From the Coloniality of Natural Disaster to the Planthropocene. New Approaches to Planetary Crisis

Max-Weber-Kolleg (Steinplatz 2, 99085 Erfurt)
Max Weber Kolleg, University of Erfurt; in cooperation with "Ordering Dynamics", an interdisciplinary research group funded by the Thuringian Excellence Initiative, and the Rosa Luxemburg Foundation Thuringia.
01.10.2019 - 02.10.2019
Martin Repohl

The last two decades have seen various important shifts in scholarly and public discussions of disaster, catastrophe and crisis that are described as “natural” or “environmental” in their causes and effects. Not only has it become rather common to highlight how the consequences of floods, hurricanes and land slides (especially their augmenting death tolls and the destruction of things they cause) are influenced by the actions of humans (e.g. their tendency to build themselves “into harms way”). Such actions have also been increasingly understood as being at least partially causal for them, even in their very “naturalness”. Moreover, and in connection to this, have different singular catastrophic events been linked to each other and to larger (disastrous) processes, such as climate change and the overall geological transformation of the earth and its different spheres resulting from certain forms of production and consumption, associated e.g. with industrialization and its “big acceleration”.
The workshop will examine how these shifts in the understanding of disaster, crisis and catastrophe, emerged within different (techno-)scientific discourses, public policy and debate, as well as in the realm of social activism, and in the overlapping spaces between these fields.
It will analyze how they were linked to the increasing popularity of certain concepts, such as the “anthropocene” but also that of “toxicity”, “metabolism” or “slow violence”, and discuss their analytical and political usefulness and pitfalls. It will e.g. focus on the criticism that the “anthropocene” concept has been subjected to for not only reproducing a problematically anthropocentric world view, but for also obscuring with the unifying category of “the human” that it promotes the dramatically unequal geographical and social distribution of disastrous events and process. – Of processes often seen as a direct result of the violent forces of dynamics such as capitalism and colonialism. This critique of the anthropocene model and the alternative frameworks and “aspirational epistemes” that feminist science and technology studies scholars have brought forward will serve as a starting point for a more in depth reflection on the coloniality of (natural) disaster and the more established ways of thinking them.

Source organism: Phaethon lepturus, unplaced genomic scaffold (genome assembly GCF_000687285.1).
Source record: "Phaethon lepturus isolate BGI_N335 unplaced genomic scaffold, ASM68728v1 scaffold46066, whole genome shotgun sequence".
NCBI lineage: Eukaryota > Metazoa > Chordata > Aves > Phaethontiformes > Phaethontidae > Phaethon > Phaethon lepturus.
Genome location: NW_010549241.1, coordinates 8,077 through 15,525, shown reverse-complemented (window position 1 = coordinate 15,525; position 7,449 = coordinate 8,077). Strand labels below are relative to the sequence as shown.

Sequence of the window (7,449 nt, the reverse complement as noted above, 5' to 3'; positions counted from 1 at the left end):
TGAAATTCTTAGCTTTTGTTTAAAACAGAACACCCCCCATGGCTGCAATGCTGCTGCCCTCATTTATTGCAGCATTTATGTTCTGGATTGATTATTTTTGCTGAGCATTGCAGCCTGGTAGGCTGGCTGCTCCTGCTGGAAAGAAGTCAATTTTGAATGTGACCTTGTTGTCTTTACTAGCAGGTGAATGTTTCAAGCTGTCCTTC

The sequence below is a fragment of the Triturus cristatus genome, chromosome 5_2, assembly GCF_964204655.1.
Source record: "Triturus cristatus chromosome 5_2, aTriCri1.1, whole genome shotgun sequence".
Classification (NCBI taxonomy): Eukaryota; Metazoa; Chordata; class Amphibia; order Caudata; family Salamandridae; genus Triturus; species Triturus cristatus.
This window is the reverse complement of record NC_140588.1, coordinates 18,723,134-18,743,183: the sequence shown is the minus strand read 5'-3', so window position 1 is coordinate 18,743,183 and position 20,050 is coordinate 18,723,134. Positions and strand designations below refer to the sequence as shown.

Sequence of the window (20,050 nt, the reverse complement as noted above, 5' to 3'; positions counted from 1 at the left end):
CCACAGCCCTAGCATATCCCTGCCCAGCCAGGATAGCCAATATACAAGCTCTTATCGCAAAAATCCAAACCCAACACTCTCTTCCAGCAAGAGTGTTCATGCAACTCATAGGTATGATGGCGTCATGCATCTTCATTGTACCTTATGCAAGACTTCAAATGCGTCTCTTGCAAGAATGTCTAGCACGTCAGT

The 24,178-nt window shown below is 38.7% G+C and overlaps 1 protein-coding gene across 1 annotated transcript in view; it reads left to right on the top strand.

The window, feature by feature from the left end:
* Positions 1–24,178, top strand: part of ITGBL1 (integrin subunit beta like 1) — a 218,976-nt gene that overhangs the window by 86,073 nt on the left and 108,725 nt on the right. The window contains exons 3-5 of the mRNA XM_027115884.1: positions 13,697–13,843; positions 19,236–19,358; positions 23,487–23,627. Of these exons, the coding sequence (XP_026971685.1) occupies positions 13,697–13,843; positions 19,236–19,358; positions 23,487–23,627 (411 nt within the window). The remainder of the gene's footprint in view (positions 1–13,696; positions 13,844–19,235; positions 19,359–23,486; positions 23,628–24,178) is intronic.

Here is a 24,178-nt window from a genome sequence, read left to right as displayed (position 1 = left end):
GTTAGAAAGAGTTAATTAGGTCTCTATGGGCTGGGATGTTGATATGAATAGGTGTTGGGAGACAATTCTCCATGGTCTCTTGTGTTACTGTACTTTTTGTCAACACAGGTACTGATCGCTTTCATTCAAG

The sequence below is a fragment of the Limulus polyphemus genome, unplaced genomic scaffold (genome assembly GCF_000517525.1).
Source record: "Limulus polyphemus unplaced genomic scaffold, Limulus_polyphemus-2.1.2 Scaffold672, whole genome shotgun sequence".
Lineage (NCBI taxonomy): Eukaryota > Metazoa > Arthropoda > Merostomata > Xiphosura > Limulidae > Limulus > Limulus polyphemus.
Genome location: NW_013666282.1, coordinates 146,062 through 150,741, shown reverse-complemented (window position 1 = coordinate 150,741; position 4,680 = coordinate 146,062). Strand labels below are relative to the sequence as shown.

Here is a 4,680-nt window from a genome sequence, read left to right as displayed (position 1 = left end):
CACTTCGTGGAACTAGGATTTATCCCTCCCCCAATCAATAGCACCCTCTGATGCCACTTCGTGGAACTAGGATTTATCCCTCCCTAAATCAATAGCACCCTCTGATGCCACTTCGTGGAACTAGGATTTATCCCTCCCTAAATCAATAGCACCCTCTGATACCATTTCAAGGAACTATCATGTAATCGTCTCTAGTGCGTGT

Monday, September 30th 2019

5 pm: Decolonial city walk
Meeting point at corner Augustinerstraße/Am Hügel

Tuesday, October 1st 2019
(Venue: Max Weber Kolleg, room 803)

9 am: Welcome and coffee

9.30 am: Bernhard Kleeberg (Erfurt), Cécile Stehrenberger (Erfurt) Introduction

10 am: Daniel Lorenz (Berlin)
Colonial Pasts and Futures of Forest Fires in Germany
Comment: Hannah Holleman (Amherst)

11.30: Alexandra Toland (Weimar)
The Unbearable Heaviness of Dust – A Reflection on Ecosystem Services in Toxic Times
Comment: Julia Bee (Weimar)

1 pm: Lunch

2 pm: Martin Repohl (Erfurt)
Chernobyl as World-Catastrophe: Worldrelationship in a Contaminated World
Kate Brown (Cambridge/Massachusetts)
The Great Chernobyl Acceleration (via video)

3.30 pm: Hermine Bähr (Erfurt)
Transdisciplinary Knowledge Production in a ‘Real-World Laboratory’ of Energy Transition
Comment: Iñaki Prádanos (Oxford/Ohio) (via video)

6.30 pm: Public Lecture by Hannah Holleman (Amherst)
No Empires, No Wastelands: The Necessity of Forging a Real Ecological Solidarity for the 21st Century
Wellcome address: Fridays for Future Erfurt
(Venue: Haus Dacheröden, Anger 37, Erfurt)

Wednesday, October 2nd 2019
(Venue: Max Weber Kolleg, room 803)

9.30 am: Cécile Stehrenberger (Erfurt)
Annobón 1988: Toxic Waste, Colonialism, and the Franco Dictatorship
Comment: Sven Bergmann (Bremerhaven)

11 am: Sven Bergmann (Bremerhaven)
Speculative Ecologies - Knowledge Production in Environments of Toxic Uncertainty
Comment: Martin Repohl (Erfurt)

12.30 pm: Lunch

1 pm: Discussion of text material by Natasha Myers, Hannah Holleman and Iñaki Prádanos

Please register for the workshop until September 25th with:
For the public lecture on October 1st no registration is required.


Martin Repohl

Max-Weber-Kolleg, Universität Erfurt
Steinpaltz 2, 99085 Erfurt

From the Coloniality of Natural Disaster to the Planthropocene. New Approaches to Planetary Crisis, 01.10.2019 – 02.10.2019 Erfurt, in: H-Soz-Kult, 10.09.2019, <>.
Veröffentlicht am